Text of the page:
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Akron Mayor Dan Horrigan announced a new housing strategy, called Planning to Grow Akron 2.0, this week, reports Doug Livingston.
"Planning to Grow Akron 2.0 — an update on the first version from 2017 — promises a lot: better housing code enforcement, stiffer fines for absentee landlords, smoother zoning and permitting processes, a landlord-tenant council, a comprehensive strategy for homelessness by 2022, and a ranking by condition of all 84,000 residential structures in the city."
"Central to the plan, though, is a commitment to revitalize housing in what post-industrial, Midwestern cities like Akron are calling 'middle neighborhoods,'" adds Livingston.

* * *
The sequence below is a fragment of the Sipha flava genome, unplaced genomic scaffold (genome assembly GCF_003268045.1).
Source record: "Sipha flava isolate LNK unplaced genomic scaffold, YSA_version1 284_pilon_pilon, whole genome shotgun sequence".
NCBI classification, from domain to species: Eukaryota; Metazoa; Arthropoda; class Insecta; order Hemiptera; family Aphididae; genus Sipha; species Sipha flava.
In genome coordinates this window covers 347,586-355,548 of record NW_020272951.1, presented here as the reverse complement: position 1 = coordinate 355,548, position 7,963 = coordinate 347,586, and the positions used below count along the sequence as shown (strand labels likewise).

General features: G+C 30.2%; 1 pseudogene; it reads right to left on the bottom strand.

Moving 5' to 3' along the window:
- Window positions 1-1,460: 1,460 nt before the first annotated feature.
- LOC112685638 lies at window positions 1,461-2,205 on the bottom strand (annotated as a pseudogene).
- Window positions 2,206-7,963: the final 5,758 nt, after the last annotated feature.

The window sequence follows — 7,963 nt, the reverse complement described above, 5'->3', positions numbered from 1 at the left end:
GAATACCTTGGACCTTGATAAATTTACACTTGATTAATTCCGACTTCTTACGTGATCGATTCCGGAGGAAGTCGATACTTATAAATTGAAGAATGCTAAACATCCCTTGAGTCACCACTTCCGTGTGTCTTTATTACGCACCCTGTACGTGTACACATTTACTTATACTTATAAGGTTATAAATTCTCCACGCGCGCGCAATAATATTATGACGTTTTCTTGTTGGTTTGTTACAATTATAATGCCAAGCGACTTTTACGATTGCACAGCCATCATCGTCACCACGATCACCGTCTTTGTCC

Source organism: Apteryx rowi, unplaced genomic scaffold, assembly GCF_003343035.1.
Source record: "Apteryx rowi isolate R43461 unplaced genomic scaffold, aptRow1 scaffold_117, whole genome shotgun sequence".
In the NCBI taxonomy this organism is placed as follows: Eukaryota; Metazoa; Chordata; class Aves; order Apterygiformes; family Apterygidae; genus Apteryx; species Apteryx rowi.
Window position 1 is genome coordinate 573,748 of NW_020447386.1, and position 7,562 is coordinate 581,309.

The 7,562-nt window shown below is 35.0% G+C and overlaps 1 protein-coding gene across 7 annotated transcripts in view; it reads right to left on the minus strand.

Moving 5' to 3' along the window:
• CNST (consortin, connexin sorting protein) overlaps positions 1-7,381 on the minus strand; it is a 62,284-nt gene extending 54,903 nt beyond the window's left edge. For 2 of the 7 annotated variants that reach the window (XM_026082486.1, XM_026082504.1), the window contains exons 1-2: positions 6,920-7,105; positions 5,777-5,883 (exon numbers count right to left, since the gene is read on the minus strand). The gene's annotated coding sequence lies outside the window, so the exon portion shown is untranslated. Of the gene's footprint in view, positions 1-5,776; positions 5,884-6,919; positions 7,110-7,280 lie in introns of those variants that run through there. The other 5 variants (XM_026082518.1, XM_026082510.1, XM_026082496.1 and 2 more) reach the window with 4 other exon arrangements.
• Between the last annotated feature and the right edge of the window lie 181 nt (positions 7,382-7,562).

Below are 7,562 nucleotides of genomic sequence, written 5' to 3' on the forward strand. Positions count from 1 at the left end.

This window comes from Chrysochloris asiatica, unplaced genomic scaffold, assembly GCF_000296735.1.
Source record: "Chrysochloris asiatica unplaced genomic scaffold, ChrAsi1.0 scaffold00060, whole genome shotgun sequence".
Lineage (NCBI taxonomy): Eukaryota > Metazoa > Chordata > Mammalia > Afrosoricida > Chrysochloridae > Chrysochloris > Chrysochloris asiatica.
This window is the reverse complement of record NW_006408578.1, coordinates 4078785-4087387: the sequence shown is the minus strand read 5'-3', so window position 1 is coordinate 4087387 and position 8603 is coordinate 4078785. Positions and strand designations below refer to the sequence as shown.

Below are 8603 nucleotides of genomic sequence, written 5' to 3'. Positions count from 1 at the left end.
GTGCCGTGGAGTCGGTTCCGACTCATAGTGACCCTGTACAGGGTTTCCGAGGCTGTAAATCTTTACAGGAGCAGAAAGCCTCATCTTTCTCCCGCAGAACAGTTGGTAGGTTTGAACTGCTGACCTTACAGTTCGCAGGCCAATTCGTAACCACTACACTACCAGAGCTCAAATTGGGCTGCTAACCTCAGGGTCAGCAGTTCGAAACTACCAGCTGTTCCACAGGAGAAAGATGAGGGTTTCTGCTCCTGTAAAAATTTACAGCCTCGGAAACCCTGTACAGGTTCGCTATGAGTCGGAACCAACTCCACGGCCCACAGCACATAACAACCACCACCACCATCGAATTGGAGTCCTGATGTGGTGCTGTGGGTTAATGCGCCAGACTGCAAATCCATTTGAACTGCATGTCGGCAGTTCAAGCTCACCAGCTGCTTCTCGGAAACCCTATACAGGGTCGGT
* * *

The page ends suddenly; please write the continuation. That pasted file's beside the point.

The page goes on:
Mayor Horrigan is proposing an expenditure of $20 million, a portion of the $153 million awarded the city through the American Rescue Act, to go toward housing in the city.
According to the article, the Planning to Grow Akron 2.0 plan is the second major housing initiative proposed by Mayor Horrigan. The first Planning to Grow Akron plan "exempted property taxes for new residential construction anywhere in the city for 15 years. Developers have since pounced on these residential tax abatements, which couldn’t be more aggressively structured under Ohio law."
According to an analysis included in this week's updated housing strategy, the effect of the first Planning to Grow Akron plan has been tremendous: "Before Horrigan took office, Akron was averaging less than 20 new home permits a year. There are now 1,800 housing units being planned, under construction or completed."